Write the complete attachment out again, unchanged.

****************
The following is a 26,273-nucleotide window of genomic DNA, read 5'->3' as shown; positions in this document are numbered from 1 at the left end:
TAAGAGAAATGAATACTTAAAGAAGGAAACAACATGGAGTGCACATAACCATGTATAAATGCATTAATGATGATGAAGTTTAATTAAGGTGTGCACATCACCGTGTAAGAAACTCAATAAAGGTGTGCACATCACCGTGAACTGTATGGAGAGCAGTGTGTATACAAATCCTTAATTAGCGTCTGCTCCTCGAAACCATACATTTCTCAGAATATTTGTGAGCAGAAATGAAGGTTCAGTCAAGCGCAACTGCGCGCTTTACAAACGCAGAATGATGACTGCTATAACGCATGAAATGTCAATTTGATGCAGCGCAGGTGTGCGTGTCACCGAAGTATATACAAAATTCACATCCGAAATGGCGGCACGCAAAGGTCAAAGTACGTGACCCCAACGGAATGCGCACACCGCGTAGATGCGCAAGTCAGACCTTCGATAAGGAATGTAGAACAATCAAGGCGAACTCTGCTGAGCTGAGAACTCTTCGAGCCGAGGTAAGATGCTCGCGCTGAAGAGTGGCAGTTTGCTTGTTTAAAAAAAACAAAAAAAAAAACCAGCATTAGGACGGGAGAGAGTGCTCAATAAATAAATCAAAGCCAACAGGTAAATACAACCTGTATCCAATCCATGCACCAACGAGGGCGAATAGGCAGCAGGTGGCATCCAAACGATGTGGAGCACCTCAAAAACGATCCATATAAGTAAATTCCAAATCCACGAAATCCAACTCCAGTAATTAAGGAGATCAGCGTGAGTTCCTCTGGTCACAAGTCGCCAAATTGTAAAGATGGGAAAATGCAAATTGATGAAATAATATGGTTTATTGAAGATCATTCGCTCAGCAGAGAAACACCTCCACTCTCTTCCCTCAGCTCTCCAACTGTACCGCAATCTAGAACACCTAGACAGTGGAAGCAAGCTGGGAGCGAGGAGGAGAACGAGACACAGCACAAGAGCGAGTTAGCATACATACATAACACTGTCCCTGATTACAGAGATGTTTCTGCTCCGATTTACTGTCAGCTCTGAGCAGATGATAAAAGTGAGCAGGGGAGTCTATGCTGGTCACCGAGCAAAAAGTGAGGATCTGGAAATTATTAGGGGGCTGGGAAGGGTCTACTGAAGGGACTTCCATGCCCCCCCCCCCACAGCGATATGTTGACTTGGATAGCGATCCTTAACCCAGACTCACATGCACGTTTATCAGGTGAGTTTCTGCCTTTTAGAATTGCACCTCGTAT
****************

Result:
The following is a 26,273-nucleotide window of genomic DNA, read 5'->3' as shown; positions in this document are numbered from 1 at the left end:
TAAGAGAAATGAATACTTAAAGAAGGAAACAACATGGAGTGCACATAACCATGTATAAATGCATTAATGATGATGAAGTTTAATTAAGGTGTGCACATCACCGTGTAAGAAACTCAATAAAGGTGTGCACATCACCGTGAACTGTATGGAGAGCAGTGTGTATACAAATCCTTAATTAGCGTCTGCTCCTCGAAACCATACATTTCTCAGAATATTTGTGAGCAGAAATGAAGGTTCAGTCAAGCGCAACTGCGCGCTTTACAAACGCAGAATGATGACTGCTATAACGCATGAAATGTCAATTTGATGCAGCGCAGGTGTGCGTGTCACCGAAGTATATACAAAATTCACATCCGAAATGGCGGCACGCAAAGGTCAAAGTACGTGACCCCAACGGAATGCGCACACCGCGTAGATGCGCAAGTCAGACCTTCGATAAGGAATGTAGAACAATCAAGGCGAACTCTGCTGAGCTGAGAACTCTTCGAGCCGAGGTAAGATGCTCGCGCTGAAGAGTGGCAGTTTGCTTGTTTAAAAAAAACAAAAAAAAAAACCAGCATTAGGACGGGAGAGAGTGCTCAATAAATAAATCAAAGCCAACAGGTAAATACAACCTGTATCCAATCCATGCACCAACGAGGGCGAATAGGCAGCAGGTGGCATCCAAACGATGTGGAGCACCTCAAAAACGATCCATATAAGTAAATTCCAAATCCACGAAATCCAACTCCAGTAATTAAGGAGATCAGCGTGAGTTCCTCTGGTCACAAGTCGCCAAATTGTAAAGATGGGAAAATGCAAATTGATGAAATAATATGGTTTATTGAAGATCATTCGCTCAGCAGAGAAACACCTCCACTCTCTTCCCTCAGCTCTCCAACTGTACCGCAATCTAGAACACCTAGACAGTGGAAGCAAGCTGGGAGCGAGGAGGAGAACGAGACACAGCACAAGAGCGAGTTAGCATACATACATAACACTGTCCCTGATTACAGAGATGTTTCTGCTCCGATTTACTGTCAGCTCTGAGCAGATGATAAAAGTGAGCAGGGGAGTCTATGCTGGTCACCGAGCAAAAAGTGAGGATCTGGAAATTATTAGGGGGCTGGGAAGGGTCTACTGAAGGGACTTCCATGCCCCCCCCCCCACAGCGATATGTTGACTTGGATAGCGATCCTTAACCCAGACTCACATGCACGTTTATCAGGTGAGTTTCTGCCTTTTAGAATTGCACCTCGTAT